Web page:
The process to turn the Camelia Sinensis plant leaves from green to black is called Oxidation. This same process helps turn the soft downy buds from white to gold. Teas which have these golden buds have the name “Golden”. Monkey refers to an old tale where tea sellers would indicate a tea was “Monkey Picked” if it was rarer than most. Thus, we have Golden Monkey from Adagio Teas.
|Blend Name||Golden Monkey|
|Country of Origin||China|
|Price per Package||$17 USD|
|Quantity||~ 4 oz|
|*Flavor, Aroma, Boldness|
While Golden Monkey has a number of unique and interesting fables regarding its origins, the one portrayed above is the one I personally find most believable. Adagio has a separate fable they present on their site.
The leaves appear as a soft brown-black with tippy golden strands mixed in. The golden buds clearly shed some of their downy in the canister as the powder can be easily seen on the edges.
The aroma from the dry leaves is lightly heated. Some light reminiscence of toast is soemthing I noticed. Perhaps you will too.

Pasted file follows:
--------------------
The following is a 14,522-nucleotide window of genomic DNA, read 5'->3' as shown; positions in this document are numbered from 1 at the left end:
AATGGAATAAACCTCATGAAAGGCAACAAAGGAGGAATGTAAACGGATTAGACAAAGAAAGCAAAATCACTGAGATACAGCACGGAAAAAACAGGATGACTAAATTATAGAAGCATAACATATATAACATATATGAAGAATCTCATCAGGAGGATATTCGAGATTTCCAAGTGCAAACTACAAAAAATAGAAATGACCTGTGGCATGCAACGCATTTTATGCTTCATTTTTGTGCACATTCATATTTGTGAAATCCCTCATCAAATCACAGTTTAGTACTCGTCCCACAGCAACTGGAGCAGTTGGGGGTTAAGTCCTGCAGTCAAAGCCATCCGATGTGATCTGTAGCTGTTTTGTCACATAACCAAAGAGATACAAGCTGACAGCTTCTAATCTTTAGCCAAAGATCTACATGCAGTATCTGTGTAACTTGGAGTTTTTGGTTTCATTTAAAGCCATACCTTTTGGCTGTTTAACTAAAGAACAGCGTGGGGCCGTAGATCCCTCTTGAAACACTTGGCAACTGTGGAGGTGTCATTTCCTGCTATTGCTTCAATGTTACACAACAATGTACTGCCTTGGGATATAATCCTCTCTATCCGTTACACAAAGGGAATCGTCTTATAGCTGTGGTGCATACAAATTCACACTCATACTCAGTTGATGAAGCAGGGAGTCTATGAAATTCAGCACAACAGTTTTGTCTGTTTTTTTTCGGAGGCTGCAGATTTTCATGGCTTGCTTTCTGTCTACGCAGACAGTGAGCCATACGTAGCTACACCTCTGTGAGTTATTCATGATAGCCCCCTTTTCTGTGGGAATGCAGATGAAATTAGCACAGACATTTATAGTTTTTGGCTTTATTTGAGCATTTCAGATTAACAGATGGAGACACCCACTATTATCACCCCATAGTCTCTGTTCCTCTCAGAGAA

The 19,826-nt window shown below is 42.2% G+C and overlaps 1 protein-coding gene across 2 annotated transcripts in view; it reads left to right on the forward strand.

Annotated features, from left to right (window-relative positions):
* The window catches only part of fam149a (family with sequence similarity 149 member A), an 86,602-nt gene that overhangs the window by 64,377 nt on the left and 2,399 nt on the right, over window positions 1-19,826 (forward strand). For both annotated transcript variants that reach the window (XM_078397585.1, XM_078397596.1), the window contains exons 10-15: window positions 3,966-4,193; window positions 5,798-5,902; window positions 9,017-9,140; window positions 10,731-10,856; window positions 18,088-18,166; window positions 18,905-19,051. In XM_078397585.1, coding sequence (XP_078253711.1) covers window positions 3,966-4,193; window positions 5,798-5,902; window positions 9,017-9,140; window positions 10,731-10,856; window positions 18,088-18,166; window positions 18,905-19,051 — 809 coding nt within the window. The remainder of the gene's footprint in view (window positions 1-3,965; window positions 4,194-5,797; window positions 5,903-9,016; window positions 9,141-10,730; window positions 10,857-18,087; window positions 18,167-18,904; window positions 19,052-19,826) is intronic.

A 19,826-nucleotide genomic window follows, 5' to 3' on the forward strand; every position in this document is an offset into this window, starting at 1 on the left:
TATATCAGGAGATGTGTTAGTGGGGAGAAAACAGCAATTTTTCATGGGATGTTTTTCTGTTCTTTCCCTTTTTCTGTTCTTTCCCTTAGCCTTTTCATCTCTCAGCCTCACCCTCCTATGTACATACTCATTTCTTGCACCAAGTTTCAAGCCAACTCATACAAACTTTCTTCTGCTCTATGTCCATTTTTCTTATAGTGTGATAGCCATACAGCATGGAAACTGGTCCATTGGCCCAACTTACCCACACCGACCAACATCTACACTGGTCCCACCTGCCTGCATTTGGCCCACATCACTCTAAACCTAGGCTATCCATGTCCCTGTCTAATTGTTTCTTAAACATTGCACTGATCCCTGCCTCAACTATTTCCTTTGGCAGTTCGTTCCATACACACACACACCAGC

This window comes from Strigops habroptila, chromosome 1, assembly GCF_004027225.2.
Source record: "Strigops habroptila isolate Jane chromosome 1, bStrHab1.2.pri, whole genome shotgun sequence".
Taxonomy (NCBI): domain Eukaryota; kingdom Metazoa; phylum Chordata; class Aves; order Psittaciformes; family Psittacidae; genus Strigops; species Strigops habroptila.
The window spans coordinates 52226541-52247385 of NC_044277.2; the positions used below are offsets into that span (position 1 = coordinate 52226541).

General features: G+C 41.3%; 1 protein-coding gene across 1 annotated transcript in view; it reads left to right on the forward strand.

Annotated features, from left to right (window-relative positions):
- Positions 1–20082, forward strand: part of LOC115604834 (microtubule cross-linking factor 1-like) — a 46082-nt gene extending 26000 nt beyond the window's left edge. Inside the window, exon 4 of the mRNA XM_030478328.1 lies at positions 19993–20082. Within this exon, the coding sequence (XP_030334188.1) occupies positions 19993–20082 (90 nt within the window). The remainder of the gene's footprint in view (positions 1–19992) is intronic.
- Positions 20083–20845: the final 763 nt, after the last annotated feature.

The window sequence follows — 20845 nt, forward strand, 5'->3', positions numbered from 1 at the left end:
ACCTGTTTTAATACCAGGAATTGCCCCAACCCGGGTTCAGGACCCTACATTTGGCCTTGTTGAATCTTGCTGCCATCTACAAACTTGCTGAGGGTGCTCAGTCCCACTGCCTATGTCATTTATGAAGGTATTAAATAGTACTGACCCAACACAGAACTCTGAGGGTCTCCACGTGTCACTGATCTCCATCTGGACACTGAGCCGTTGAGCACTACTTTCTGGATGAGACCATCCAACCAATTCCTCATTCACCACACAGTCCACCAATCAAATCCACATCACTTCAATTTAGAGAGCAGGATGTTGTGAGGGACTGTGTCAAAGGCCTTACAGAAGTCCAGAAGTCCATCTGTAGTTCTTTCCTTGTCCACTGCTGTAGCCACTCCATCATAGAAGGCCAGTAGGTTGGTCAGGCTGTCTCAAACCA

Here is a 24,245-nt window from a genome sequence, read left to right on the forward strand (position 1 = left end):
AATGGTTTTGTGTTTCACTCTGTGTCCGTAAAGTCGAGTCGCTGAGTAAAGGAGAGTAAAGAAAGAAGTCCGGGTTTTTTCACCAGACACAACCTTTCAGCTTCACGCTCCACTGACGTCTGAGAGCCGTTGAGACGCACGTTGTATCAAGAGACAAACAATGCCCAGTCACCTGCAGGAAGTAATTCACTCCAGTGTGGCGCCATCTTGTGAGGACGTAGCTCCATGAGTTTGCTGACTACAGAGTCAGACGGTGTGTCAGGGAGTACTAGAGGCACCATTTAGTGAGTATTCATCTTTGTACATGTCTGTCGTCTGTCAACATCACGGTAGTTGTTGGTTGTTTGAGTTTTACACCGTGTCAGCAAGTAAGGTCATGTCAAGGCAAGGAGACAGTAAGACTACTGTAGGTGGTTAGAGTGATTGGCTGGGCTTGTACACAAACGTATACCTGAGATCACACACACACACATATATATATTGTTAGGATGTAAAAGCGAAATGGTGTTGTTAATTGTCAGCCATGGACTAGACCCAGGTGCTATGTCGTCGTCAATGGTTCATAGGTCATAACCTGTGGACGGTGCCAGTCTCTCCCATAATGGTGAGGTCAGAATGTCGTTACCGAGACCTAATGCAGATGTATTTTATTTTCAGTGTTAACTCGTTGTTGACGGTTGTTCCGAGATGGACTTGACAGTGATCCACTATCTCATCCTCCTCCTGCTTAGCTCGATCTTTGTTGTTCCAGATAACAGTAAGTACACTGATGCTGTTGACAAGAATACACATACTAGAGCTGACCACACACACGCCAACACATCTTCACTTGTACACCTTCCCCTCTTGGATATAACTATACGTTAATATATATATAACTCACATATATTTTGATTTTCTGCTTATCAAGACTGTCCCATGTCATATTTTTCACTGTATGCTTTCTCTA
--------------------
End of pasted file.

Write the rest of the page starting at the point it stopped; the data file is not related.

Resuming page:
The liquor steeps to a beautiful dark honey gold and provides a light malty aroma when brewed. Somehow similar to some of my favorite Assams but produced in a completely different fashion.
This Golden Monkey is light, cruising over the tongue rather effortlessly. However, in its stead there’s a notable astringent pucker and a slight drying of the palate. There’s a seductive bite in the finish leaving you wanting to take another sip.
I recommend this tea highly and would suggest it for anyone who enjoys lighter Chinese black teas such as Keemuns, Sri Lankan (Ceylon) black teas and Darjeelings.
Fans of Assams, CTC style Kenyan, Ugandan, Tanzanian and Zimbabwean African teas will find this tea a bit week, but should enjoy the flavor profile.